This topic will develop your understanding of inheritance patterns of human traits, how our present-day genome arose, how it functions and how the DNA sequence variation that contributes to health arises and is detected. You’ll investigate how genetic variation affects drug metabolism, learn how genetic testing is performed and explore the potential for gene-based therapies.

Topic 6 – Introducing the microbial world
This topic will develop an understanding of the core principles of microbial diversity, growth and bacterial community – all aspects relevant to human niches such as the skin, gut and oral cavities – and how local interactions and communications with host cells impact on both health and disease. You’ll study the gut microbiome and use a series of diagnostic tests to detect common clinical infections caused by microbes.

Throughout the module, you’ll access and use large health-related datasets and learn how the module’s themes can be contextualised within the wider health sciences sector where you will hear from representatives from publishing, genetic counselling, SMEs, pharma, charity, NHS diagnostics and clinical trials.

You will learn

A key aim of the module is to continue your development as a health scientist. Providing you with opportunities to study human disease using common investigative tools and approaches ranging from molecular testing through to working with human participants. The module also aims to increase your understanding of the wider health sciences sector, the professional skills required as a health scientist, and a selection of roles and occupations it encompasses.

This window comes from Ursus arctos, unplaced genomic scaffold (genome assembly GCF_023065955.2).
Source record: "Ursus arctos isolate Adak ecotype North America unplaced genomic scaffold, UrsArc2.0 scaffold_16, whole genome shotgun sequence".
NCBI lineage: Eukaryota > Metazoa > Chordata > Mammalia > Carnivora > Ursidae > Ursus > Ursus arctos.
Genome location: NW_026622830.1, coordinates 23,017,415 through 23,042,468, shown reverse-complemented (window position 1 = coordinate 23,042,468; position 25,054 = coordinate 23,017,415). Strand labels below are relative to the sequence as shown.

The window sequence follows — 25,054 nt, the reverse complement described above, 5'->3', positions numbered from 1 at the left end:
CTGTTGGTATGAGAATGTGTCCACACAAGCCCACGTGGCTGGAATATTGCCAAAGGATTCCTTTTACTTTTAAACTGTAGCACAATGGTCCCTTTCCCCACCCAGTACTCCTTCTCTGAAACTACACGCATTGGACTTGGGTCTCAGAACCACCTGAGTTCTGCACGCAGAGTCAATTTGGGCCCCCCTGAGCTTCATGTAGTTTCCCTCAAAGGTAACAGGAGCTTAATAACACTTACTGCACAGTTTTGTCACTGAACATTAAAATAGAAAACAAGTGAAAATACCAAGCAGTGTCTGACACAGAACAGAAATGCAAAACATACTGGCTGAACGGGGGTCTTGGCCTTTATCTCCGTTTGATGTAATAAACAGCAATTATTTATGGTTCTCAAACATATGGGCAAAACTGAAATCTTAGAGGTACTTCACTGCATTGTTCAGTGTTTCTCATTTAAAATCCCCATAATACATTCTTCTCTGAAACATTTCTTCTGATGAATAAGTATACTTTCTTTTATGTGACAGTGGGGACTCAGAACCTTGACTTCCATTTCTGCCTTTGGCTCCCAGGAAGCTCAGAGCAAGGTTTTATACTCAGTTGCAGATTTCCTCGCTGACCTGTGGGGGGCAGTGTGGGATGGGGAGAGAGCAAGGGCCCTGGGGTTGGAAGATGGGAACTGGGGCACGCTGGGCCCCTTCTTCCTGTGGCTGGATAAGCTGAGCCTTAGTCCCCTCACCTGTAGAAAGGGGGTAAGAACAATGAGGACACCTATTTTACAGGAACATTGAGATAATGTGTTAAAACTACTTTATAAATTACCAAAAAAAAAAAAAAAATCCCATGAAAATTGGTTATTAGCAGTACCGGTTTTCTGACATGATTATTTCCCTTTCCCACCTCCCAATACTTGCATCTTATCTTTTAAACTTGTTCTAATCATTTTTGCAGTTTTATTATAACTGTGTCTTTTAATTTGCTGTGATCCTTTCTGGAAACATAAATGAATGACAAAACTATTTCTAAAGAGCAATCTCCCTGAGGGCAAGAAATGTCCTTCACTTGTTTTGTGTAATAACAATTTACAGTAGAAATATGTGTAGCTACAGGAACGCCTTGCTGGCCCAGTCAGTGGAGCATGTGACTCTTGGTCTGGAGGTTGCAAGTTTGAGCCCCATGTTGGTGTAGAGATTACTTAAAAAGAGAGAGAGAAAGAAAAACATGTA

Key skills developed will include:

  • communication skills, in particular presentation skills
  • collaboration skills
  • observation, investigation and practical skills
  • mathematical skills, including the use of statistics
  • information gathering, analytical and interpretative skills.

Entry requirements

There are no formal entry requirements for this module.

At The Open University, we believe education should be open to all, so we provide high-quality university education to anyone who wishes to realise their ambitions and fulfil their potential.

Even though there are no entry requirements, you’ll need appropriate knowledge of biology or health obtained through:

  • OU level 1 and some OU level 2 study
  • equivalent work at another higher education institution.

Are you ready for S290?

Preparatory work

We recommend you’ve completed:


  • {Human biology {SK299]}.

You’ll be able to access the module website 2–3 weeks before the module starts, so you can learn to navigate the website and organise your study plan. A module primer contains the basic concepts you should understand. You can use this primer to refresh your knowledge before starting your studies or as a resource throughout.

What's included

You’ll have access to a module website, which includes:

  • a week-by-week study planner
  • course-specific module materials